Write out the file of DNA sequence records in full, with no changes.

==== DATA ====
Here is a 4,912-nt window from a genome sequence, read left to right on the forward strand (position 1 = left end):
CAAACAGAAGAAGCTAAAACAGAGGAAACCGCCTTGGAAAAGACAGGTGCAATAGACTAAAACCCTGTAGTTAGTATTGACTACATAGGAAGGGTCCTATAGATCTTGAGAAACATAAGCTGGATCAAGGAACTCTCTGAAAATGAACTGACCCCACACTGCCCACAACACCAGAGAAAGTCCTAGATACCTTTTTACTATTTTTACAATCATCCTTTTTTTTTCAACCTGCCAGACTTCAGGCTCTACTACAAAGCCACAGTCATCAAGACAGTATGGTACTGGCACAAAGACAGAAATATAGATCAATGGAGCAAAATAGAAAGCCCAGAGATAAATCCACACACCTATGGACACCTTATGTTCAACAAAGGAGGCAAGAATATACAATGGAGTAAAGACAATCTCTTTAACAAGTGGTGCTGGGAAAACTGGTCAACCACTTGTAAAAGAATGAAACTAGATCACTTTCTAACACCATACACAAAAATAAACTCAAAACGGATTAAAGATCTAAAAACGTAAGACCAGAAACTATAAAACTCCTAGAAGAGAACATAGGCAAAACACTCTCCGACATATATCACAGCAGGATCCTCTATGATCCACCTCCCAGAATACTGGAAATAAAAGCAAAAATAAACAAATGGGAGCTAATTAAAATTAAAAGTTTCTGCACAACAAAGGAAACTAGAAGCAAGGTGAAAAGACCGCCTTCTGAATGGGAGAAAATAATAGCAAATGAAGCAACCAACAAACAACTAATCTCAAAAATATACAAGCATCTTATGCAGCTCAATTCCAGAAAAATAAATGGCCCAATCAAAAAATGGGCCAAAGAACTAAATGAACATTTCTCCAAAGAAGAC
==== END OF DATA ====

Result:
Here is a 4,912-nt window from a genome sequence, read left to right on the forward strand (position 1 = left end):
CAAACAGAAGAAGCTAAAACAGAGGAAACCGCCTTGGAAAAGACAGGTGCAATAGACTAAAACCCTGTAGTTAGTATTGACTACATAGGAAGGGTCCTATAGATCTTGAGAAACATAAGCTGGATCAAGGAACTCTCTGAAAATGAACTGACCCCACACTGCCCACAACACCAGAGAAAGTCCTAGATACCTTTTTACTATTTTTACAATCATCCTTTTTTTTTCAACCTGCCAGACTTCAGGCTCTACTACAAAGCCACAGTCATCAAGACAGTATGGTACTGGCACAAAGACAGAAATATAGATCAATGGAGCAAAATAGAAAGCCCAGAGATAAATCCACACACCTATGGACACCTTATGTTCAACAAAGGAGGCAAGAATATACAATGGAGTAAAGACAATCTCTTTAACAAGTGGTGCTGGGAAAACTGGTCAACCACTTGTAAAAGAATGAAACTAGATCACTTTCTAACACCATACACAAAAATAAACTCAAAACGGATTAAAGATCTAAAAACGTAAGACCAGAAACTATAAAACTCCTAGAAGAGAACATAGGCAAAACACTCTCCGACATATATCACAGCAGGATCCTCTATGATCCACCTCCCAGAATACTGGAAATAAAAGCAAAAATAAACAAATGGGAGCTAATTAAAATTAAAAGTTTCTGCACAACAAAGGAAACTAGAAGCAAGGTGAAAAGACCGCCTTCTGAATGGGAGAAAATAATAGCAAATGAAGCAACCAACAAACAACTAATCTCAAAAATATACAAGCATCTTATGCAGCTCAATTCCAGAAAAATAAATGGCCCAATCAAAAAATGGGCCAAAGAACTAAATGAACATTTCTCCAAAGAAGAC